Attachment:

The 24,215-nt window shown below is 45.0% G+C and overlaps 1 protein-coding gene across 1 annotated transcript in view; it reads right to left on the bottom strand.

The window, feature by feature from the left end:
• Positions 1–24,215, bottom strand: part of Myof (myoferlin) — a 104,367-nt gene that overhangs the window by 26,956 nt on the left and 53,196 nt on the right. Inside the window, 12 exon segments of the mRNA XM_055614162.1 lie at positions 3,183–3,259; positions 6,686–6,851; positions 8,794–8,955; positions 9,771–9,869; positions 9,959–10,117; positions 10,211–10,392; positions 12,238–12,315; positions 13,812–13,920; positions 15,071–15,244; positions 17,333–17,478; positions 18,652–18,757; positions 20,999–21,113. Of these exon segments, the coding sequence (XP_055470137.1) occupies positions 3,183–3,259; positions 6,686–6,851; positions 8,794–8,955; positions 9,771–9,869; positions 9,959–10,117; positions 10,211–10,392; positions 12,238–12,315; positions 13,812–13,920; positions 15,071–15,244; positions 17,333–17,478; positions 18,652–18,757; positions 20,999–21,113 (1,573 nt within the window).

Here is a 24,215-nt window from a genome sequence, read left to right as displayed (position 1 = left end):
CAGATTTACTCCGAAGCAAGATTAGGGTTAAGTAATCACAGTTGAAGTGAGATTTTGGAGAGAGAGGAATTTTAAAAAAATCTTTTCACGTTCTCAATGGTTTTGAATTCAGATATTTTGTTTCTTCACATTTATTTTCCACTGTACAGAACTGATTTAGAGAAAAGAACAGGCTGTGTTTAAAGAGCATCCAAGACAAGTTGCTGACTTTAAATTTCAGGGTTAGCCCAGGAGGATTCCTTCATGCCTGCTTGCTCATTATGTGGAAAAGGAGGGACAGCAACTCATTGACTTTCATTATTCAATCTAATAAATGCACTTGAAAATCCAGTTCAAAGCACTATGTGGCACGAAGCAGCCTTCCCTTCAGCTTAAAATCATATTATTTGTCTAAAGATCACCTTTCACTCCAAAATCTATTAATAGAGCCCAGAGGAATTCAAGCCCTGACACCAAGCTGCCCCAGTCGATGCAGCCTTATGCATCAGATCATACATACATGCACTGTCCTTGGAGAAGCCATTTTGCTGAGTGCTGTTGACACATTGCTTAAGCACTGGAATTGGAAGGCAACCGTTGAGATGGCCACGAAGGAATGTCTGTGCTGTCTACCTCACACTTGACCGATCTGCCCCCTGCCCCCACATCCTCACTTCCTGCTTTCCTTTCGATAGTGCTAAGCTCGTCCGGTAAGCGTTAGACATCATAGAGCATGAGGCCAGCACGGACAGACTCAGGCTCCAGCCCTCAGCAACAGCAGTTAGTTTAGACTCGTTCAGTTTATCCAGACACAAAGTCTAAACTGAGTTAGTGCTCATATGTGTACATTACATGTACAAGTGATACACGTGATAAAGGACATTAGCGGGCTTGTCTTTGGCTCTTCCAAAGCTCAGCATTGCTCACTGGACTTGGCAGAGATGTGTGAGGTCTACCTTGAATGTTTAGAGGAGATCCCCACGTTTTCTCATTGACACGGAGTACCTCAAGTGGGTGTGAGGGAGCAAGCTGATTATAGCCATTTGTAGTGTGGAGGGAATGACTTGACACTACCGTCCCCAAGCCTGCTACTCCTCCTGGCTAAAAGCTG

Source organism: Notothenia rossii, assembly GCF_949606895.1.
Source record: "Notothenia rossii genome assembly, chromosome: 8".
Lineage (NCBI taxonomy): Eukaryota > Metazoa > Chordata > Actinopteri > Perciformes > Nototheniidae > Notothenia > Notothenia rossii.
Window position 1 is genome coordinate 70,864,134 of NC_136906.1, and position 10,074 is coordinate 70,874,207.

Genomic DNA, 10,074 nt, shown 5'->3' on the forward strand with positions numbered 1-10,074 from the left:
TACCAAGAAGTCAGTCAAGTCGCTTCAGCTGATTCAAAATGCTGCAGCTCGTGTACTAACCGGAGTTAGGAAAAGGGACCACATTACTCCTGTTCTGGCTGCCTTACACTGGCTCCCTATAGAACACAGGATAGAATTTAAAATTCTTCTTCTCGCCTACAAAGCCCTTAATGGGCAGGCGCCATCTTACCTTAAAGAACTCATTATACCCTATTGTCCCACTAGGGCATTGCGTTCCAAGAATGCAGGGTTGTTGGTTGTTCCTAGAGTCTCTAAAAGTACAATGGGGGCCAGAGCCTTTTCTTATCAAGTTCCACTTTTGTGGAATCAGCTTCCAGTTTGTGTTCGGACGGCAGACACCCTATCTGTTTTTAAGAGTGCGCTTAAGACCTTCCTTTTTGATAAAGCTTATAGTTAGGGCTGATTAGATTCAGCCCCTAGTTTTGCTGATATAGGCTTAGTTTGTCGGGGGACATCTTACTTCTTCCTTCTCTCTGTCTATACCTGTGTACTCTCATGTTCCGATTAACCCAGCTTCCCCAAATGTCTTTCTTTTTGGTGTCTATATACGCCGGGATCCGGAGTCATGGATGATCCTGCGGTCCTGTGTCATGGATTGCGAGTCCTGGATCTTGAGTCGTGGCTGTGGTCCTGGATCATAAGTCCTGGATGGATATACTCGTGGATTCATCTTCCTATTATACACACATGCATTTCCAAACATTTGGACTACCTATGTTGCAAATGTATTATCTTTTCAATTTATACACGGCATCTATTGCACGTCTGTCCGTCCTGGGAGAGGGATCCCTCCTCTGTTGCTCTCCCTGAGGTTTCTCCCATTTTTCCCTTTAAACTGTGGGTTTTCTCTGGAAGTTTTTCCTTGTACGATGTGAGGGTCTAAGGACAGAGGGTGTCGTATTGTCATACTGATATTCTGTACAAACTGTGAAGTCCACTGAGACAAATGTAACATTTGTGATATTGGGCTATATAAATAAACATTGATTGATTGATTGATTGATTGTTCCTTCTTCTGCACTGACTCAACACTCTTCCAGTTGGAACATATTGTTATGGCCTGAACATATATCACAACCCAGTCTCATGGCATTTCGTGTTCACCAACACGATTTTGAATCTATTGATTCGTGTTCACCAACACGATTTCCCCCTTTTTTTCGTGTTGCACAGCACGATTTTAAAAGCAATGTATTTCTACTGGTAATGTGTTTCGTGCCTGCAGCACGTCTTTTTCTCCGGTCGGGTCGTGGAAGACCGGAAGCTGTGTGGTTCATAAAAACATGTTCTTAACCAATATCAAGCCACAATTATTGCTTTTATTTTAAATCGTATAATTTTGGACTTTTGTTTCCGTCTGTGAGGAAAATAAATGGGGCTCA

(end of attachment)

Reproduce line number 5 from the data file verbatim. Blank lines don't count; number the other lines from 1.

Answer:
CAGATTTACTCCGAAGCAAGATTAGGGTTAAGTAATCACAGTTGAAGTGAGATTTTGGAGAGAGAGGAATTTTAAAAAAATCTTTTCACGTTCTCAATGGTTTTGAATTCAGATATTTTGTTTCTTCACATTTATTTTCCACTGTACAGAACTGATTTAGAGAAAAGAACAGGCTGTGTTTAAAGAGCATCCAAGACAAGTTGCTGACTTTAAATTTCAGGGTTAGCCCAGGAGGATTCCTTCATGCCTGCTTGCTCATTATGTGGAAAAGGAGGGACAGCAACTCATTGACTTTCATTATTCAATCTAATAAATGCACTTGAAAATCCAGTTCAAAGCACTATGTGGCACGAAGCAGCCTTCCCTTCAGCTTAAAATCATATTATTTGTCTAAAGATCACCTTTCACTCCAAAATCTATTAATAGAGCCCAGAGGAATTCAAGCCCTGACACCAAGCTGCCCCAGTCGATGCAGCCTTATGCATCAGATCATACATACATGCACTGTCCTTGGAGAAGCCATTTTGCTGAGTGCTGTTGACACATTGCTTAAGCACTGGAATTGGAAGGCAACCGTTGAGATGGCCACGAAGGAATGTCTGTGCTGTCTACCTCACACTTGACCGATCTGCCCCCTGCCCCCACATCCTCACTTCCTGCTTTCCTTTCGATAGTGCTAAGCTCGTCCGGTAAGCGTTAGACATCATAGAGCATGAGGCCAGCACGGACAGACTCAGGCTCCAGCCCTCAGCAACAGCAGTTAGTTTAGACTCGTTCAGTTTATCCAGACACAAAGTCTAAACTGAGTTAGTGCTCATATGTGTACATTACATGTACAAGTGATACACGTGATAAAGGACATTAGCGGGCTTGTCTTTGGCTCTTCCAAAGCTCAGCATTGCTCACTGGACTTGGCAGAGATGTGTGAGGTCTACCTTGAATGTTTAGAGGAGATCCCCACGTTTTCTCATTGACACGGAGTACCTCAAGTGGGTGTGAGGGAGCAAGCTGATTATAGCCATTTGTAGTGTGGAGGGAATGACTTGACACTACCGTCCCCAAGCCTGCTACTCCTCCTGGCTAAAAGCTG